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A lot of people are trying to eat more organic and natural foods as part of their attempts at a healthier lifestyle, but what does it mean for food be called organic or natural? Who decides whether a particular kind of food qualifies?
If you don’t know, then you’re in the dark about the food you’re eating every day the term “organic” is pretty well-defined thanks to a 2002 set of standards issued by the USDA of course. USDA was ordered to draft the standards in a 1991 law these standards require every organic foods farmer or handler to put together a plan that lists all of the methods they’ll use to grow or handle the food as well as a description of all of their management, monitoring, and record-keeping practices they’ll use to be sure that they’re actually following the plan. The farmer can’t use any synthetic fertilizer or sewage only compost, raw manure, and certain minerals. In fact, neither a farmer nor a food processor can use any non-approved synthetic or artificial substances at any point.
When deciding what a synthetic substance is, the USDA considers many things, like the possibility that it will interact badly with other substances used in organic farming, how toxic the substance is, how long it takes to break down, and how hard it is to contain or clean up, what its effects are on human health and the environment that the substance doesn’t make the food less nutritious and that the substance doesn’t replace flavors, colors, or textures lost during processing, and how easily the substance can be replaced by another substance.
The USDA could still ban the use of natural substances if they will harm human health or the environment or it can allow the use of a synthetic substance in organic farming if there is no reasonable substitute, human health will not be threatened, and it is not toxic exemptions are passed for a variety of reasons. some examples of allowed synthetic substances to be used in organic farming include chlorine materials as long as they don’t contaminate the local water supply hydrogen peroxide, copper sulfate, sulfur dioxide, coppers, as long as they don’t contaminate the soil, and alcohols. Some examples of allowed synthetic substances to be used as ingredients in organic food include cyclohexylamine, magnesium chloride,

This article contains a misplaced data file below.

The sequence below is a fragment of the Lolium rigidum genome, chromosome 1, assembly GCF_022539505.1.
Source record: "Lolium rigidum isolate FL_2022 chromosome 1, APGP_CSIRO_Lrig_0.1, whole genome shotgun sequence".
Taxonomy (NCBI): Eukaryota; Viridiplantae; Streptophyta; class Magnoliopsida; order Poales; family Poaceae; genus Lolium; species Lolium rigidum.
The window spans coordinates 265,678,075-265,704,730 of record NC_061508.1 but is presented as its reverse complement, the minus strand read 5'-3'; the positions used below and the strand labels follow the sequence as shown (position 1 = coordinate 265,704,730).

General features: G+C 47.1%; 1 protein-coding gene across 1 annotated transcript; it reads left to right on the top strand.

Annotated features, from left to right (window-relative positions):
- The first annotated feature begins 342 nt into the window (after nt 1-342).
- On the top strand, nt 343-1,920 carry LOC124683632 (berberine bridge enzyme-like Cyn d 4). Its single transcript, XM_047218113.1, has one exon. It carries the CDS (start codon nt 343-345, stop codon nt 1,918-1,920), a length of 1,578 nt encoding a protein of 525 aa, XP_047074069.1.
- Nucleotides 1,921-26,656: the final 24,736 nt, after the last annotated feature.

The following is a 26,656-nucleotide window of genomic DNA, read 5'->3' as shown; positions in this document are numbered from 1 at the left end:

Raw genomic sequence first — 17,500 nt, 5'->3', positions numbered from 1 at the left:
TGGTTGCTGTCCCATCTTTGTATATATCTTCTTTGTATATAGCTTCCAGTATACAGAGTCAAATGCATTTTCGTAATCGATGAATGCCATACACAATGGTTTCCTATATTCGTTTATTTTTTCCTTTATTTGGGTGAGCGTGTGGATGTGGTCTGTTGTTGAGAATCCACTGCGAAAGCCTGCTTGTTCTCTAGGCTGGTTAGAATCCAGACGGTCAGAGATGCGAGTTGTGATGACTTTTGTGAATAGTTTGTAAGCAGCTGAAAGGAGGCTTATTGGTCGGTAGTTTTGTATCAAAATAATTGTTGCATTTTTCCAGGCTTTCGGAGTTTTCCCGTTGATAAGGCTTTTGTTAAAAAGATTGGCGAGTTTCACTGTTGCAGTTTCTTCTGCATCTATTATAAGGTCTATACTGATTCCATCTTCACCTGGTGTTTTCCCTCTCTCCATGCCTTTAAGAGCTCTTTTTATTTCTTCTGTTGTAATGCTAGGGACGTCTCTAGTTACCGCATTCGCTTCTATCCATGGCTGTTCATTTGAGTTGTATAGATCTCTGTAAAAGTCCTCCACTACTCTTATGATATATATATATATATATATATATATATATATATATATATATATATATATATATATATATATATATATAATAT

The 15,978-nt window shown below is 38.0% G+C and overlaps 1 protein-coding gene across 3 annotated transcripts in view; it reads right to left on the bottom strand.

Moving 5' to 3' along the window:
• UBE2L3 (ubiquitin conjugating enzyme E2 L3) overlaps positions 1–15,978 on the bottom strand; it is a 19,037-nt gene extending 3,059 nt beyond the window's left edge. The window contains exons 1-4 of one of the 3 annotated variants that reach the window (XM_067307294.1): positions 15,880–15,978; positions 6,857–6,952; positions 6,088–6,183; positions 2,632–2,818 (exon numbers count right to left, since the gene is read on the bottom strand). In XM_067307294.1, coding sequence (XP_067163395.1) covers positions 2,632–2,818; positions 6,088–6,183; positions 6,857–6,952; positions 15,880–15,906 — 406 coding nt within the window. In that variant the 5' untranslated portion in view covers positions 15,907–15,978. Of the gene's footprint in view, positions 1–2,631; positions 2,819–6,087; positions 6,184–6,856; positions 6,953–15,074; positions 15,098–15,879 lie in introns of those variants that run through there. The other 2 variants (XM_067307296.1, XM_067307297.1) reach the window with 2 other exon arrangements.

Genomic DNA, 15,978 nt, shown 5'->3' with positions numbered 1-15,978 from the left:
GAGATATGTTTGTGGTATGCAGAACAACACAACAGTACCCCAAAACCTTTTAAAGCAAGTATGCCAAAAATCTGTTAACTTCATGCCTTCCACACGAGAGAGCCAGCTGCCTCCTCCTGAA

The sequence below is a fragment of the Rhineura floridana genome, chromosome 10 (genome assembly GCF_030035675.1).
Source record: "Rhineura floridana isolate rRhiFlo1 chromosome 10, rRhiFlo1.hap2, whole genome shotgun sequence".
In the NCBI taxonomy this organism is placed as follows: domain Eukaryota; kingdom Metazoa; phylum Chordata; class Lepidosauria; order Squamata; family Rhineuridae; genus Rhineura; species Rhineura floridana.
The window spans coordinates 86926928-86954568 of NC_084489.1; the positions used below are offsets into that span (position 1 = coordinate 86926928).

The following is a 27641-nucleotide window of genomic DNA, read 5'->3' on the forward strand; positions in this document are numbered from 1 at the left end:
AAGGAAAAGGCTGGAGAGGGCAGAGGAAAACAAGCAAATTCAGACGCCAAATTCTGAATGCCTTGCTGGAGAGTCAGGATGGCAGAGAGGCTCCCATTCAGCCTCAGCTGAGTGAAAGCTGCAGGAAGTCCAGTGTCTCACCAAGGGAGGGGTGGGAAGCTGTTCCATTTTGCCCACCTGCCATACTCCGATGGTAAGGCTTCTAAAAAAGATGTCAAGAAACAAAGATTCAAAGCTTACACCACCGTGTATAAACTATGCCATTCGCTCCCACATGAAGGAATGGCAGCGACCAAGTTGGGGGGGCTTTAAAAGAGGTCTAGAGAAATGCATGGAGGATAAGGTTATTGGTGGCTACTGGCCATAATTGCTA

potassium acid tartrate, tetrasodium pyrophosphate, and bentonite the farmer can only plant organic seeds and seedlings.
The farmer’s only allowed to manage pests, diseases, and weeds by rotating crops, cleaning, mowing, or weeding the crop, breeding resistant plants, and animals, introducing another pest or disease that will kill the first one, mulching, traps, or fir. Yes, that’s right, fire. not only are pesticides prohibited but to be certified as organic the farmer or handler can’t have used them on that land for the past 3 years poultry such as chickens must have been managed organically since the 2nd day of their life.
Dairy animals must be organically managed 3 years before you can collect any organic milk from them, breeding animals can be brought onto an organic farm at any time animals need more than sex though, they need food too all animal feed must be made entirely of other agricultural products it may not include hormones, drugs, plastic pellets, manure, urine, animal slaughter byproducts, which means dead animal parts, or antibiotics it makes you wonder a little bit why they need to specifically prohibit someone from feeding the animals plastic or manure though farmers are required to give grazing animals pasture and grass to eat to keep animals healthy organic farmers are required to give them clean conditions which are spacious enough that they can move around and have shade and clean water organic farmers also have to protect the animals from bad weather farmers are not allowed to give the animals antibiotics at all or any other drug within 90 days of milk production but organic farmers are also not allowed to avoid treating animals so they can count them as organic and sell them all these different rules nail down pretty firmly what counts as organic food. When it comes to calling something natural on the other hand there’s a lot less to go on government agencies have tried repeatedly to come up with a specific set of rules about what counts as natural and they have failed every time the FDA does have a working definition of natural flavors which basically means that nothing artificial or synthetic has been added to the flavoring or the food as flavoring which wouldn’t normally be there.
It seems like that means natural substances can still be added the difference between natural and artificial depends on where the flavor substance comes from and how it is processed, but there is no hard and fast rule to check Oompa Loompas are probably ok though the USDA has its own definition for what animal products can be called natural they can’t contain artificial flavors which are defined as any flavor which doesn’t come in some way from plant or animal material they must also only be minimally processed which means only traditional processing methods like roasting, freezing, drying, or smoking or any other process which doesn’t basically alter the product aside from separating it into component parts, like grinding meat, separating eggs into yolks and whites, or squeezing the juice from a fruit. these rules do not cover every situation which means there are some foods which are labeled as natural that are covered and some situations where the rules contradict or offer vague guidance, but people make do and there you have it.